Wednesday, December 06, 2006

Calvin Trillin on Walt Disney World, 1972

In my latest issue of The New Yorker (12-04-06), there is a wonderful reposting of Calvin Trillin's account of his first visit to Walt Disney World in 1972. It had only been open for two weeks but he describes a Disney World very much like the one that remains so successful to this day - lots and lots and lots of smiles, to the point of nausea.

Anyway, the link is here, but in typical New Yorker fashion, it'll probably be a dead link in a week's time. What really made me smile was one passage where he describes his wife's reaction to this theme park dedicated to all things happy. (Hint: It's the reference to hotel workers that resonated with me.)
She did not seem to react well to the ferocious friendliness of the young Disney World employees, particularly when it came in conjunction with the service problems that any tourist operation is bound to have in its first few weeks—problems complicated by the fact that the young people manning, say, the Polynesian Village seemed to owe their cheerfulness partly to not having had enough experience in hotel work to have been turned sullen.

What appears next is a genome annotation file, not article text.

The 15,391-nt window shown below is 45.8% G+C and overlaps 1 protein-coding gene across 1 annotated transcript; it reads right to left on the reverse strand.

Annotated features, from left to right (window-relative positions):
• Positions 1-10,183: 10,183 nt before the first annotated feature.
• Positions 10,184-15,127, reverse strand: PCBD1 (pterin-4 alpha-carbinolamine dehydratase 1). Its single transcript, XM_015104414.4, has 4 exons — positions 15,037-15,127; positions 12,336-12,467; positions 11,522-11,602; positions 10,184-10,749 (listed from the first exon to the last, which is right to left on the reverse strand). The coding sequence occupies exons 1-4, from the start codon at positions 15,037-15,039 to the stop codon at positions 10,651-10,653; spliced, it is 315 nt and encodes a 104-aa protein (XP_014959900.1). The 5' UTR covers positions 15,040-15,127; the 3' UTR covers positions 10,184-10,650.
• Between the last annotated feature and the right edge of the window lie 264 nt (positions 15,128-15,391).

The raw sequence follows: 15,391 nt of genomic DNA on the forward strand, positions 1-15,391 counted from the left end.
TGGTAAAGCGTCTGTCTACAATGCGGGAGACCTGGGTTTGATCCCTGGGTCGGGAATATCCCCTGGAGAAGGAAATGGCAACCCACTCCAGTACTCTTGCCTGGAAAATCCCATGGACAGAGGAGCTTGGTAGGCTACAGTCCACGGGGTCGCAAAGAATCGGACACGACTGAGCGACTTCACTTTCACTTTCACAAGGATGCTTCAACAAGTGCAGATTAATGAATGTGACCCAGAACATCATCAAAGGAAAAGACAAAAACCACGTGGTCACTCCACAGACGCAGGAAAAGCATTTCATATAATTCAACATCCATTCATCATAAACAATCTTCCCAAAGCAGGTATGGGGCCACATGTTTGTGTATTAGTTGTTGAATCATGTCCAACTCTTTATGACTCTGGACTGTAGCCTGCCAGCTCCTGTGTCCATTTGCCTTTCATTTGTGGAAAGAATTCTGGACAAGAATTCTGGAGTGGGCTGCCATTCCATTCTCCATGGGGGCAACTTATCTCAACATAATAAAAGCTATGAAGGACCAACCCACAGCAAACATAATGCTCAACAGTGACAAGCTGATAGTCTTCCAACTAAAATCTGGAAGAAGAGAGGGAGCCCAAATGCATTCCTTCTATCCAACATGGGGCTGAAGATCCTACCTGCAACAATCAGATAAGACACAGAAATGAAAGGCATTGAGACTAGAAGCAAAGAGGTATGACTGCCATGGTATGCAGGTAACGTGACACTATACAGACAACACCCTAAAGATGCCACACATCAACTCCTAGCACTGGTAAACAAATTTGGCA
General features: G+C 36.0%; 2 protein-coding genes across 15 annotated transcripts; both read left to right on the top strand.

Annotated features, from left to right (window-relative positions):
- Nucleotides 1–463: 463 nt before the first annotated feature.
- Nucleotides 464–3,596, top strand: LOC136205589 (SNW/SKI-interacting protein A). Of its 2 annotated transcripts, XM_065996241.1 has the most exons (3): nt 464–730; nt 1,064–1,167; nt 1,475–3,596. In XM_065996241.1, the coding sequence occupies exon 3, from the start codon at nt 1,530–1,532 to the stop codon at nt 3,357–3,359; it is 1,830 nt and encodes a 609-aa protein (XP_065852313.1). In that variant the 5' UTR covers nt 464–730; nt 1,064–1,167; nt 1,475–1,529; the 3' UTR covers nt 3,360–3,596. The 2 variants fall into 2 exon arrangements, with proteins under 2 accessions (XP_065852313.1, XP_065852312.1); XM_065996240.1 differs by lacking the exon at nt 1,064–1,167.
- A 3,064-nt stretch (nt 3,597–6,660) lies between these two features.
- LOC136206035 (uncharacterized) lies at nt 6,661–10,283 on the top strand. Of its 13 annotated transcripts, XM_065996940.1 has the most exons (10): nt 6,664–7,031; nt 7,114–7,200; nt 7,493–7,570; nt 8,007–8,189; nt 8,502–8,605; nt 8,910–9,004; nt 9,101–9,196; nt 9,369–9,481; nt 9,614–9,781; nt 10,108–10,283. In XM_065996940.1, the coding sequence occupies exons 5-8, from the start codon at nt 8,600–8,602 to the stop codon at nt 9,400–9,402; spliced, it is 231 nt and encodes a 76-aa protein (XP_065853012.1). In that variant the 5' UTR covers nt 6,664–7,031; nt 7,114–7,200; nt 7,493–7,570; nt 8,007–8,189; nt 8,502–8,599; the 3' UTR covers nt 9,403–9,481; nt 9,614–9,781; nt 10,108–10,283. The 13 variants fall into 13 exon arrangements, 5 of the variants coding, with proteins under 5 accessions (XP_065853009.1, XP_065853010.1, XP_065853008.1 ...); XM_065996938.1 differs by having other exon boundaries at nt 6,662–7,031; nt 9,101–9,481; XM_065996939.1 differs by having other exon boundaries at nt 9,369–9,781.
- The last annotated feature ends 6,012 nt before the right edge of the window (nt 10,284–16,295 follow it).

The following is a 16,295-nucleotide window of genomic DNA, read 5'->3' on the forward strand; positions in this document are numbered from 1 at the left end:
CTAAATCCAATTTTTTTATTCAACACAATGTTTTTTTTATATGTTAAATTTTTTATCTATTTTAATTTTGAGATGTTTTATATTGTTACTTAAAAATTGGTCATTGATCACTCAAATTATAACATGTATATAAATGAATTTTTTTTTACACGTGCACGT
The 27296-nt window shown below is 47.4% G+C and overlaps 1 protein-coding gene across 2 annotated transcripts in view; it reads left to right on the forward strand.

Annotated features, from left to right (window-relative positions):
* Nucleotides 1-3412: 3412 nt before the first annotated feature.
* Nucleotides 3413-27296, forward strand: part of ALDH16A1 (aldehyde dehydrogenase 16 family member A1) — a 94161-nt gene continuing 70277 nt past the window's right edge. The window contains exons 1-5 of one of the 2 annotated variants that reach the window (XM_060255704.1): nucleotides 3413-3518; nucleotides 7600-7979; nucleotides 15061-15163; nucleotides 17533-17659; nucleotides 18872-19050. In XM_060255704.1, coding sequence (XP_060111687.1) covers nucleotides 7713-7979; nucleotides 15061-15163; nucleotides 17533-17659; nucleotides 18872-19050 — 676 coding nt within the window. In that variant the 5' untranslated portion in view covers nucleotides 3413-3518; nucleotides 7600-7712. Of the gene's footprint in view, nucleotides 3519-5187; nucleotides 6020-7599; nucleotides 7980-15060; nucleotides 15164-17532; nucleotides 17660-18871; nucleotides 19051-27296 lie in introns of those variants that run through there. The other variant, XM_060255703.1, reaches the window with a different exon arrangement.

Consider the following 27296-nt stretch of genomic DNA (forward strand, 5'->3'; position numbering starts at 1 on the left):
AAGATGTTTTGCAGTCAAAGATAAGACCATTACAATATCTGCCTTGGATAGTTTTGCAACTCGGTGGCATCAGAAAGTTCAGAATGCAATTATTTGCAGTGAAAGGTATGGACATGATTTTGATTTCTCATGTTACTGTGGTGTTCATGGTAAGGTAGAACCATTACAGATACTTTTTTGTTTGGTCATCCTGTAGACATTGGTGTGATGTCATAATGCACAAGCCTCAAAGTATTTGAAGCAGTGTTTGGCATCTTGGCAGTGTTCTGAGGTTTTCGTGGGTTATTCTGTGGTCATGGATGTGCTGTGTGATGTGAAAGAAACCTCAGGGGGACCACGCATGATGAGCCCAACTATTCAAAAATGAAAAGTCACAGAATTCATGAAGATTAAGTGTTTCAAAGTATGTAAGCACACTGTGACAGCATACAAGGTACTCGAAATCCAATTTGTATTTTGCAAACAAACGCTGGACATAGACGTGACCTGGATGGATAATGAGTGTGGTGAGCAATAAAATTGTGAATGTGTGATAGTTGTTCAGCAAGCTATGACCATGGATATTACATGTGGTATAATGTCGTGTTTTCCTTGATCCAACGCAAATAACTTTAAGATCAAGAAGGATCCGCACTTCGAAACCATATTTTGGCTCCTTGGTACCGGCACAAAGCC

Kat Coble said...

Thanks for this! It's a real treat.

Melissa said...

I work at Opryland, so yeah.